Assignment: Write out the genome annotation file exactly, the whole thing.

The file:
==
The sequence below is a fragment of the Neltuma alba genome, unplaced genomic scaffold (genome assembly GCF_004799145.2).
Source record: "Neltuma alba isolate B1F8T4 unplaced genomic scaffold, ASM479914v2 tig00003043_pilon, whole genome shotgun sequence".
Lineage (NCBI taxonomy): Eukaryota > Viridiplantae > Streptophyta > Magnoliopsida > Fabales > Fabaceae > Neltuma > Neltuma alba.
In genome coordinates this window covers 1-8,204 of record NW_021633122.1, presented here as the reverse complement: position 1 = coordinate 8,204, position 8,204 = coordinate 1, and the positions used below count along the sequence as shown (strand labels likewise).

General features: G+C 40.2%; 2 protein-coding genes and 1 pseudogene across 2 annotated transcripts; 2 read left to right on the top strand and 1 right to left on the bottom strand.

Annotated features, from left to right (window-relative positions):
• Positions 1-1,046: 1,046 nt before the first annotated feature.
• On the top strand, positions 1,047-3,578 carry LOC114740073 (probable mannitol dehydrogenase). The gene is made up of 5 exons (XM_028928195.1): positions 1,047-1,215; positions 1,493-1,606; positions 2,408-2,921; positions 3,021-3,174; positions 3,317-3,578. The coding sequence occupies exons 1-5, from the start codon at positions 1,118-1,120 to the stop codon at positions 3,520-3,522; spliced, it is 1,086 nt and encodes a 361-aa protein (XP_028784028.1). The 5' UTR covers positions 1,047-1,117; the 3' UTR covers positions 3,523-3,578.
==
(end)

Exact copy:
The sequence below is a fragment of the Neltuma alba genome, unplaced genomic scaffold (genome assembly GCF_004799145.2).
Source record: "Neltuma alba isolate B1F8T4 unplaced genomic scaffold, ASM479914v2 tig00003043_pilon, whole genome shotgun sequence".
Lineage (NCBI taxonomy): Eukaryota > Viridiplantae > Streptophyta > Magnoliopsida > Fabales > Fabaceae > Neltuma > Neltuma alba.
In genome coordinates this window covers 1-8,204 of record NW_021633122.1, presented here as the reverse complement: position 1 = coordinate 8,204, position 8,204 = coordinate 1, and the positions used below count along the sequence as shown (strand labels likewise).

General features: G+C 40.2%; 2 protein-coding genes and 1 pseudogene across 2 annotated transcripts; 2 read left to right on the top strand and 1 right to left on the bottom strand.

Annotated features, from left to right (window-relative positions):
• Positions 1-1,046: 1,046 nt before the first annotated feature.
• On the top strand, positions 1,047-3,578 carry LOC114740073 (probable mannitol dehydrogenase). The gene is made up of 5 exons (XM_028928195.1): positions 1,047-1,215; positions 1,493-1,606; positions 2,408-2,921; positions 3,021-3,174; positions 3,317-3,578. The coding sequence occupies exons 1-5, from the start codon at positions 1,118-1,120 to the stop codon at positions 3,520-3,522; spliced, it is 1,086 nt and encodes a 361-aa protein (XP_028784028.1). The 5' UTR covers positions 1,047-1,117; the 3' UTR covers positions 3,523-3,578.